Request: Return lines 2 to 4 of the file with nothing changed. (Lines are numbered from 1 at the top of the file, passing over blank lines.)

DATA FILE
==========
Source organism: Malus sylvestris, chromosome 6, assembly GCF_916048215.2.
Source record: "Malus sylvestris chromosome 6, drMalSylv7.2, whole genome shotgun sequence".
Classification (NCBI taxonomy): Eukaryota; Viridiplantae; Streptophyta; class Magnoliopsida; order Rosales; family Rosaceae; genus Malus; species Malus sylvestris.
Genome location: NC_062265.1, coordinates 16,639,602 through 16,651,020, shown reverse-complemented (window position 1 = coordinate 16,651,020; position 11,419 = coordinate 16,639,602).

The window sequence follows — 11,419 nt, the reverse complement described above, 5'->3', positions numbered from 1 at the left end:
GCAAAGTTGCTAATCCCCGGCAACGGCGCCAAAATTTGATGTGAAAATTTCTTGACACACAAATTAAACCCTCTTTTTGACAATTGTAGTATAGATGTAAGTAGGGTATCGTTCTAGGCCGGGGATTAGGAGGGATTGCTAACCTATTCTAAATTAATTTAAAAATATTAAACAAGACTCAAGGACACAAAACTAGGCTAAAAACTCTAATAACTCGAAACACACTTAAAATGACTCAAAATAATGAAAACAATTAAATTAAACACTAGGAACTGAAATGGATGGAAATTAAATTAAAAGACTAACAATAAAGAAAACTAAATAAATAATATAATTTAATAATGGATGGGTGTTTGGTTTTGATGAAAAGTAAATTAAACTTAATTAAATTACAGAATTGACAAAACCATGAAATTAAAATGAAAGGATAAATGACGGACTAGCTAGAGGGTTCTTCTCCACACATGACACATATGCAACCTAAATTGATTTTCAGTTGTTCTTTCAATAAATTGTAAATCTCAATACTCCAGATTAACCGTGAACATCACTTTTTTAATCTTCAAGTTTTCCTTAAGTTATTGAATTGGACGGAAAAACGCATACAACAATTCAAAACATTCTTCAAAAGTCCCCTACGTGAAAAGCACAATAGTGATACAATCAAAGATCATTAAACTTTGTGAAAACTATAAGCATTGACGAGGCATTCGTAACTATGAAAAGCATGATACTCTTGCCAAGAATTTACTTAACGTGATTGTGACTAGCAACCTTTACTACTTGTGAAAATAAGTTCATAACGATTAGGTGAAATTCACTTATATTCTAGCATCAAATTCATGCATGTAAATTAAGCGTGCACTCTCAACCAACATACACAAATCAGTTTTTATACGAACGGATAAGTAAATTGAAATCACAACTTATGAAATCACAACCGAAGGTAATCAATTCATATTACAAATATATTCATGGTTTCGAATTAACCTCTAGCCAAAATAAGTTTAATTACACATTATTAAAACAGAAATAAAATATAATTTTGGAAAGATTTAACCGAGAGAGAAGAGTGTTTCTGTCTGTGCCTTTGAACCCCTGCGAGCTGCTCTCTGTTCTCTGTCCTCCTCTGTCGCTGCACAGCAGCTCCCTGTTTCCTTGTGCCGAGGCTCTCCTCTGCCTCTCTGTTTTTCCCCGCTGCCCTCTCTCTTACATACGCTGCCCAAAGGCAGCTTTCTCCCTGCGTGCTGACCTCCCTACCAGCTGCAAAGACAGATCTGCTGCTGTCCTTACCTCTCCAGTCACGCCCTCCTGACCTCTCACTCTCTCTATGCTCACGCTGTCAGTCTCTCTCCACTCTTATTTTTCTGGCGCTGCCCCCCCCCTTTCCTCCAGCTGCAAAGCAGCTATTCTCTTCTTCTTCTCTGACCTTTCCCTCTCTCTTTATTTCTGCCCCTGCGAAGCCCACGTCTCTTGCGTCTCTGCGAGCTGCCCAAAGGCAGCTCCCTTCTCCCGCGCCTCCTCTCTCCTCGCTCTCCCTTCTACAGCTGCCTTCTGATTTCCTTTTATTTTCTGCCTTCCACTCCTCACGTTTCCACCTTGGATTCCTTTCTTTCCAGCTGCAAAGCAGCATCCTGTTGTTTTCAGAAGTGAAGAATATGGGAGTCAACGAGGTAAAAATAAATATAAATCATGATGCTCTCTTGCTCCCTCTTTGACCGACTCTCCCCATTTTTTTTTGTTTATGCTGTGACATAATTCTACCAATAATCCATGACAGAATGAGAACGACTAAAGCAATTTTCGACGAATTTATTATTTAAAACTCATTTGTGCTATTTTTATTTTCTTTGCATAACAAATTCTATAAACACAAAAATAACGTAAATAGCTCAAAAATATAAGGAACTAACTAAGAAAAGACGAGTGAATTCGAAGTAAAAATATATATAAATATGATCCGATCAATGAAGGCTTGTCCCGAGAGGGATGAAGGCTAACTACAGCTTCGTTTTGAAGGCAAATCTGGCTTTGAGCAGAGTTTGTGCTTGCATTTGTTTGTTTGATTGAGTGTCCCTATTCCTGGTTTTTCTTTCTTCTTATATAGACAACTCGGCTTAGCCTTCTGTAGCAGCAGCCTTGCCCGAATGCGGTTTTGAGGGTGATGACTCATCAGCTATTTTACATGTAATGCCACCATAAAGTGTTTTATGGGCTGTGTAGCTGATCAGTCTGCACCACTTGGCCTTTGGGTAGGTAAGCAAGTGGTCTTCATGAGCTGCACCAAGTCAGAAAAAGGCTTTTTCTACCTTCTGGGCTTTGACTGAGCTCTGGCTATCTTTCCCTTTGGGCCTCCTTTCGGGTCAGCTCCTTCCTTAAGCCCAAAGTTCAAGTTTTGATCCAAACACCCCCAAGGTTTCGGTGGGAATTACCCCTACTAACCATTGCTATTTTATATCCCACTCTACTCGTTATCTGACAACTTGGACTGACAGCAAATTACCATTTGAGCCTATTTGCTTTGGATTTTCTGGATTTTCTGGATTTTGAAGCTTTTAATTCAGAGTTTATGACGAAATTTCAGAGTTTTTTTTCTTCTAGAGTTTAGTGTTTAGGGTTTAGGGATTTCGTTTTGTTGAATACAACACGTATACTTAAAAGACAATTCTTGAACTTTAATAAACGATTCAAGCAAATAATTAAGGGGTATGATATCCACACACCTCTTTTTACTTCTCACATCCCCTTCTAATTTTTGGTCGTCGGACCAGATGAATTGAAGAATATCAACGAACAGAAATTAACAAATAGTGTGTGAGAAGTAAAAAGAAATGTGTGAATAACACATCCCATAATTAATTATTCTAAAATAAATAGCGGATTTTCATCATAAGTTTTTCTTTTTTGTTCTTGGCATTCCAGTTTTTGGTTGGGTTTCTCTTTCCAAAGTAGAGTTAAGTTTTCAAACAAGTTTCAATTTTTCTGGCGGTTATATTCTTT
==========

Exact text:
Source record: "Malus sylvestris chromosome 6, drMalSylv7.2, whole genome shotgun sequence".
Classification (NCBI taxonomy): Eukaryota; Viridiplantae; Streptophyta; class Magnoliopsida; order Rosales; family Rosaceae; genus Malus; species Malus sylvestris.
Genome location: NC_062265.1, coordinates 16,639,602 through 16,651,020, shown reverse-complemented (window position 1 = coordinate 16,651,020; position 11,419 = coordinate 16,639,602).